Rich Americans switch up money plans to soften Biden's proposed tax hikes
President Joe Biden’s tax proposals threaten the preferential treatment rich Americans get on their income, investments, and inheritance, prompting the wealthy to adjust their finances before the tax changes can take effect.
"People have been thinking about this since there was a possibility that Joe Biden would be elected president," Lewis Taub, a certified public accountant and New York director of tax services at Berkowitz Pollack Brant Advisors, told Yahoo Money. "I've been discussing this with clients since October or November of 2020."
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Biden’s plan targets some of the biggest advantages in the tax code that wealthy Americans utilize, especially the treatment of capital gains — a big source of their income that’s taxed at a lower rate than wage income, which is the main source of income for the bottom 99% of Americans.
“High net worth individuals worry about two things,” Taub said. “They’re worried about capital gains, and they're worried about their estate planning plus timing of their gifts.”
‘Plan on an annual basis’
Biden’s plan nearly doubles the base top long-term capital gains rate, increasing the effective rate to 43.4%, including the Medicare surcharge.
If implemented, the new capital gains rate would be at its highest level in almost 100 years, according to the Tax Foundation. That could be costly for the top 1% — capital income accounted for 41% of their income in 2016, according to data from the Congressional Budget Office.
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The 43.4% rate would apply to those earning over $1 million. But some high-income earners may get under that threshold with advanced planning, allowing them to pay the next lowest rate of 23.8%.
“You might be able to plan on an annual basis to keep your overall income underneath that $1 million, just so you don't have to pay extra tax on capital gains,” Karl Schwartz, CFP and CPA, at Team Hewins, a wealth management company that works with high net worth individuals, told Yahoo Money.
For instance, those selling a business could choose an installment sale that spreads the income from the sale over time, keeping them in a lower income tax bracket.
The potential tax changes likely would go into effect in 2022, according to Taub, giving wealthy Americans until the end of the year to review their portfolios and income sources. Investors who are looking into selling stocks may do it before the potential tax hikes kick in.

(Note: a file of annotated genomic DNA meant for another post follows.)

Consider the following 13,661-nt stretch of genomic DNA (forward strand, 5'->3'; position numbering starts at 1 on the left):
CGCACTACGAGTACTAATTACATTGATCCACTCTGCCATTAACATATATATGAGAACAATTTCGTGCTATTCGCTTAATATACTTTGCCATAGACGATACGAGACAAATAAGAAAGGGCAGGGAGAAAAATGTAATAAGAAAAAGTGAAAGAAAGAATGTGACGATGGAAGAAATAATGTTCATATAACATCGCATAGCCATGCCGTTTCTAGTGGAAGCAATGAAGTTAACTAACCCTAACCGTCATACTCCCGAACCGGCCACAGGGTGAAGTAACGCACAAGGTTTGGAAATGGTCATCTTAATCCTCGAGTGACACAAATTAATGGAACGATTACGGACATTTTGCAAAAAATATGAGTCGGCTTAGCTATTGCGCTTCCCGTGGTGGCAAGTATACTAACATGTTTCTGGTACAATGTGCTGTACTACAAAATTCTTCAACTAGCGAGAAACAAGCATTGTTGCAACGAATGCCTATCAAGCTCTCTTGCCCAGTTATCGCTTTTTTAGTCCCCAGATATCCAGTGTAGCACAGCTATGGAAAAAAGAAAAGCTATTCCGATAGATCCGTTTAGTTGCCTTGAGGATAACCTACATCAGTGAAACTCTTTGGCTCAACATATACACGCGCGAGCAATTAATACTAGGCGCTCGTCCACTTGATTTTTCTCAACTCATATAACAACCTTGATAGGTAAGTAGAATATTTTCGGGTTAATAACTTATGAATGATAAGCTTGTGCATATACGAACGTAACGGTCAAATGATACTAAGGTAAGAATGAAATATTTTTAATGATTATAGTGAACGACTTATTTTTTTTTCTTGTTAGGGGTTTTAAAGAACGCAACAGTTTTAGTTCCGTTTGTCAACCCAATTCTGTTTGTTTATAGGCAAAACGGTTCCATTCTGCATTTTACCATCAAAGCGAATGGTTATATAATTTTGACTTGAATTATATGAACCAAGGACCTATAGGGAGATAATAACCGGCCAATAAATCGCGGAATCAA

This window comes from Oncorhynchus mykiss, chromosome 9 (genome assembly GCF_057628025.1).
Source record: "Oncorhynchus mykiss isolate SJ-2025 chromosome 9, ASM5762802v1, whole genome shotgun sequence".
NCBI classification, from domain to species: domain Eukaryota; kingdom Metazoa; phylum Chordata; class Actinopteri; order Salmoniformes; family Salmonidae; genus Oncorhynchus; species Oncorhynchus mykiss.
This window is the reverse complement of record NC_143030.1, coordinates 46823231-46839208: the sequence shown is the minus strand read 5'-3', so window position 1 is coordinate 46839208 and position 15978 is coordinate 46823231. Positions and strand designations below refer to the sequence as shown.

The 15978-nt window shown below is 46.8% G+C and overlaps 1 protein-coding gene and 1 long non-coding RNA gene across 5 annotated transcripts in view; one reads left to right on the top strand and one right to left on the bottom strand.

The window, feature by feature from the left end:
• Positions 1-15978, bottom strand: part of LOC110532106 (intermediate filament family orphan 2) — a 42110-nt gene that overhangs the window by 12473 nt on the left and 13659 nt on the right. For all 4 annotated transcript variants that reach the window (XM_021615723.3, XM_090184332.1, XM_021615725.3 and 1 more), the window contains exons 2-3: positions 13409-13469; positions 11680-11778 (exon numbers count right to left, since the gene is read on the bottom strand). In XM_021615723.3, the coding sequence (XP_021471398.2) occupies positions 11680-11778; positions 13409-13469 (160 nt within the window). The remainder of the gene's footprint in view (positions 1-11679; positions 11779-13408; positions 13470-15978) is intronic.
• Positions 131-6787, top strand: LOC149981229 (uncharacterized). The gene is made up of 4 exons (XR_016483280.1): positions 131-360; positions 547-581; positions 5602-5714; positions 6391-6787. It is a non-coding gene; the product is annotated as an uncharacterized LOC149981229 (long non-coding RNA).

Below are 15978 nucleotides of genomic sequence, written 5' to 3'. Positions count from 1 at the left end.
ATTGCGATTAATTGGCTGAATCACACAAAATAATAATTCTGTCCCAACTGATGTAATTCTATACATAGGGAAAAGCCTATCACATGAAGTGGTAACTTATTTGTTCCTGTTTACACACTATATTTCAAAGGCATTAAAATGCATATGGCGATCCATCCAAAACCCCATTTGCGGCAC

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“There is an acceleration of gains, there's an acceleration of income,” Taub said. “If you're thinking of selling something in the not too distant future, you might want to do it in 2021 as opposed to 2022, because the tax would probably be less in 2021.”
Biden’s plan includes restoring the top individual income rate to 39.6% for taxable incomes above $400,000. Many close to that threshold may accelerate income into 2021, according to Taub, such as converting traditional IRAs to Roth IRAs or exercising stock options. Deferring deductions to 2022 also can lower taxable income for high net worth individuals.
Current tax law allows heirs to inherit stocks, real estate, and other assets that the deceased owned without paying tax on the gains in value — called the step-up basis. This can effectively tax-exempt an investor’s lifetime capital gains when inherited by an heir.
“People are always astounded when I tell them,” Jules Martin Haas, a New York-based estate planning lawyer, told Yahoo Money. “They say ‘Is there any tax on this?’ No, you're selling it at fair market value. You sell it with the value that it has today. Zero gain.”
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But Biden’s plan would eliminate the step-up basis, meaning the rich would pay capital gains tax on inheritance.
To soften the blow, wealthy Americans are looking to life insurance. If the life insurance policy is held in an irrevocable life insurance trust, the death benefit from the policy would not be included in the estate, meaning the amount of estate tax or capital gains tax that would be due on death would not be increased.
“This is a huge change,” Inna Fershteyn,a New York-based estate planning lawyer, told Yahoo Money. “There's not much you can do ahead of time, other than buy life insurance… there is nothing you can do in terms of moving new assets around to avoid this.”
Denitsa is a writer for Yahoo Finance and Cashay, a new personal finance website. Follow her on Twitter @denitsa_tsekova
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